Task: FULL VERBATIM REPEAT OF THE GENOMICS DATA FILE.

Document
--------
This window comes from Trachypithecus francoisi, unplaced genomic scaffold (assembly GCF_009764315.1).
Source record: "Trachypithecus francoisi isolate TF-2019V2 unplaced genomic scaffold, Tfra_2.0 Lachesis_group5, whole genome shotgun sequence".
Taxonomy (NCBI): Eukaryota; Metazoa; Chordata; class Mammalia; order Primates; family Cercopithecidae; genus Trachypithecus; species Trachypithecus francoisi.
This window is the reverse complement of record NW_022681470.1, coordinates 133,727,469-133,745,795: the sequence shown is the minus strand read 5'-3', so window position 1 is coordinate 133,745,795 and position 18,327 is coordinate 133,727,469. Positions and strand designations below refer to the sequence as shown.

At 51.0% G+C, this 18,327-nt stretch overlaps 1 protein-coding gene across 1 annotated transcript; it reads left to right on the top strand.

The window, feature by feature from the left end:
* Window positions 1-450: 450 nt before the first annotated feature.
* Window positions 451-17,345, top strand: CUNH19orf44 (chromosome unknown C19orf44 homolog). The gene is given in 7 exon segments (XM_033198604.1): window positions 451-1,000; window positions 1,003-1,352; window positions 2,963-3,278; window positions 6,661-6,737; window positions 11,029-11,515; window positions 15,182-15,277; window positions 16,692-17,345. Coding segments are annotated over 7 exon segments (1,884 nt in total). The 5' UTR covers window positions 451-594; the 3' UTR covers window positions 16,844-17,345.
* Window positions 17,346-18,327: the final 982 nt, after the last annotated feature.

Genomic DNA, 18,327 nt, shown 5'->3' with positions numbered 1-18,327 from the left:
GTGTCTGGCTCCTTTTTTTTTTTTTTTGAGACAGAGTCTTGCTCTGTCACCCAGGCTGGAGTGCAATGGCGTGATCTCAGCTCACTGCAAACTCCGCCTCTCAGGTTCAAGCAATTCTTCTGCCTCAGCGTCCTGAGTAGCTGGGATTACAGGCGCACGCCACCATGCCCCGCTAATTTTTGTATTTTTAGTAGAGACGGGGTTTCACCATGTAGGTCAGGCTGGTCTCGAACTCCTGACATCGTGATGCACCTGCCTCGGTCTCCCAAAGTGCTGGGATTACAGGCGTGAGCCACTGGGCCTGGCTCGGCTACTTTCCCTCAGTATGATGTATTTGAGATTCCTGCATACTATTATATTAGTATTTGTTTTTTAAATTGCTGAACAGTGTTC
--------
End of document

This window comes from Trachypithecus francoisi, unplaced genomic scaffold (assembly GCF_009764315.1).
Source record: "Trachypithecus francoisi isolate TF-2019V2 unplaced genomic scaffold, Tfra_2.0 Lachesis_group5, whole genome shotgun sequence".
Taxonomy (NCBI): Eukaryota; Metazoa; Chordata; class Mammalia; order Primates; family Cercopithecidae; genus Trachypithecus; species Trachypithecus francoisi.
This window is the reverse complement of record NW_022681470.1, coordinates 133,727,469-133,745,795: the sequence shown is the minus strand read 5'-3', so window position 1 is coordinate 133,745,795 and position 18,327 is coordinate 133,727,469. Positions and strand designations below refer to the sequence as shown.

At 51.0% G+C, this 18,327-nt stretch overlaps 1 protein-coding gene across 1 annotated transcript; it reads left to right on the top strand.

The window, feature by feature from the left end:
* Window positions 1-450: 450 nt before the first annotated feature.
* Window positions 451-17,345, top strand: CUNH19orf44 (chromosome unknown C19orf44 homolog). The gene is given in 7 exon segments (XM_033198604.1): window positions 451-1,000; window positions 1,003-1,352; window positions 2,963-3,278; window positions 6,661-6,737; window positions 11,029-11,515; window positions 15,182-15,277; window positions 16,692-17,345. Coding segments are annotated over 7 exon segments (1,884 nt in total). The 5' UTR covers window positions 451-594; the 3' UTR covers window positions 16,844-17,345.
* Window positions 17,346-18,327: the final 982 nt, after the last annotated feature.

Genomic DNA, 18,327 nt, shown 5'->3' with positions numbered 1-18,327 from the left:
GTGTCTGGCTCCTTTTTTTTTTTTTTTGAGACAGAGTCTTGCTCTGTCACCCAGGCTGGAGTGCAATGGCGTGATCTCAGCTCACTGCAAACTCCGCCTCTCAGGTTCAAGCAATTCTTCTGCCTCAGCGTCCTGAGTAGCTGGGATTACAGGCGCACGCCACCATGCCCCGCTAATTTTTGTATTTTTAGTAGAGACGGGGTTTCACCATGTAGGTCAGGCTGGTCTCGAACTCCTGACATCGTGATGCACCTGCCTCGGTCTCCCAAAGTGCTGGGATTACAGGCGTGAGCCACTGGGCCTGGCTCGGCTACTTTCCCTCAGTATGATGTATTTGAGATTCCTGCATACTATTATATTAGTATTTGTTTTTTAAATTGCTGAACAGTGTTC